|Zhu, Yu Cheng|
Submitted to: Annals of the Entomological Society of America
Publication Type: Peer Reviewed Journal
Publication Acceptance Date: 9/22/1998
Publication Date: N/A
Interpretive Summary: Efforts to control insect pests with biological control agents are sometimes hampered by our inability to tell very closely related species of these agents apart. We cannot evaluate the effectiveness of a biological control program against the multi-million dollar a year wheat pest complex of cereal aphids, including the Russian wheat aphid, because a group of microwasps imported and released to attack them are extremely difficult to tell apart. We attempted to solve this problem through use of the polymerase chain reaction, a powerful DNA fingerprinting technique. The method we developed is extremely sensitive and distinguishes all three species, as well as two geographic strains of one of the species. It can also detect the immature parasitic form of the wasp inside the aphid host.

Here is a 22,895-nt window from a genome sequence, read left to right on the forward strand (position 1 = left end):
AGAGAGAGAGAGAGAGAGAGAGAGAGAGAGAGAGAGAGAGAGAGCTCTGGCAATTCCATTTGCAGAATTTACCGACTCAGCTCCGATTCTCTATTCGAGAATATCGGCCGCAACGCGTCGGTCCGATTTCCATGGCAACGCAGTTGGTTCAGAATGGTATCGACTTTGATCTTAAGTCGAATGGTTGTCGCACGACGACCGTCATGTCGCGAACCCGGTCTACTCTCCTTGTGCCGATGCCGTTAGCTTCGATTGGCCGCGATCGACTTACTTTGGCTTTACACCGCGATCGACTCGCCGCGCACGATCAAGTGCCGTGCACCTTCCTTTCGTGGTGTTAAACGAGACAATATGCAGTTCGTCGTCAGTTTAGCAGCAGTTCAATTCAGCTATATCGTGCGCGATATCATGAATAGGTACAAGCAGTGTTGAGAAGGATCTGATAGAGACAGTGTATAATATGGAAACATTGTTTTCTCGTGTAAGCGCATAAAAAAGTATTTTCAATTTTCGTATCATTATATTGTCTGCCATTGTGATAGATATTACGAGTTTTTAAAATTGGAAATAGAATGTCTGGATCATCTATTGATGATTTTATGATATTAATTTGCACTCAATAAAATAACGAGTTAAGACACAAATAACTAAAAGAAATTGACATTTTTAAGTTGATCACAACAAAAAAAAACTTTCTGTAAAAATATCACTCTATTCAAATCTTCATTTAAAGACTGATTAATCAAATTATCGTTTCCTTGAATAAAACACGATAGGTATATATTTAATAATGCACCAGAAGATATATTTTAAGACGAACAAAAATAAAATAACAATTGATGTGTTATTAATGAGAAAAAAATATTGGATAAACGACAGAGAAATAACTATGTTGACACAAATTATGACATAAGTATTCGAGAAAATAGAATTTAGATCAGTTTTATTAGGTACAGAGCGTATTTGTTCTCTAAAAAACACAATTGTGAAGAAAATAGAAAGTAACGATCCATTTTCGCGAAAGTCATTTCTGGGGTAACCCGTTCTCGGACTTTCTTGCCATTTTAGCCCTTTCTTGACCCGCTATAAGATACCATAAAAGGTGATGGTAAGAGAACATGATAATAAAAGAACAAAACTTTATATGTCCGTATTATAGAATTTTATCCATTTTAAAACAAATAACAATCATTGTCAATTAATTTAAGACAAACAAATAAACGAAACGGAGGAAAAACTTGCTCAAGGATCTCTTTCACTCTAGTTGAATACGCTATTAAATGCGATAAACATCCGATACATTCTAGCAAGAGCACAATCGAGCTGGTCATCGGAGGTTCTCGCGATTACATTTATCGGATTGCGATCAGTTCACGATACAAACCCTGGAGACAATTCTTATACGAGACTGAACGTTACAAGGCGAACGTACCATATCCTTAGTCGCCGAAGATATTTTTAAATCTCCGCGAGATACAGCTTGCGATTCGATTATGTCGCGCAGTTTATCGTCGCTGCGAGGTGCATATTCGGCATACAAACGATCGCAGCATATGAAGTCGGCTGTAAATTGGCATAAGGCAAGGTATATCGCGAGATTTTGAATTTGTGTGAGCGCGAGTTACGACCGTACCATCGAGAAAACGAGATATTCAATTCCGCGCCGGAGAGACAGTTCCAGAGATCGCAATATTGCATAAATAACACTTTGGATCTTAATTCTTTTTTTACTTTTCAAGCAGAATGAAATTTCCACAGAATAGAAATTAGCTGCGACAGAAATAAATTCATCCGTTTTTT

Technical Abstract: Ribosomal DNA sequences for the internal transcribed spacer 2 (ITS2) were cloned and sequenced from Aphelinus albipodus, A. varipes, and two strains of A. asychis, endoparasitoids that were released against the Russian wheat aphid (RWA), Diuraphis noxia. The polymerase chain reaction using primers designed on the basis of these rDNA sequences, followed by agarose gel electrophoresis, successfully distinguishes all four Aphelinus populations from each other and from the RWA and another economically important cereal aphid, the greenbug (GB), Schizaphis graminum. Two additional strains of A. asychis and a post-release population of A. albipodus are also correctly identified to species with these primers. Using this technique, A. asychis DNA is detectable in a parasitized RWA 24 h following parasitization. The sensitivity is 1/1,000 adult wasp DNA equivalent.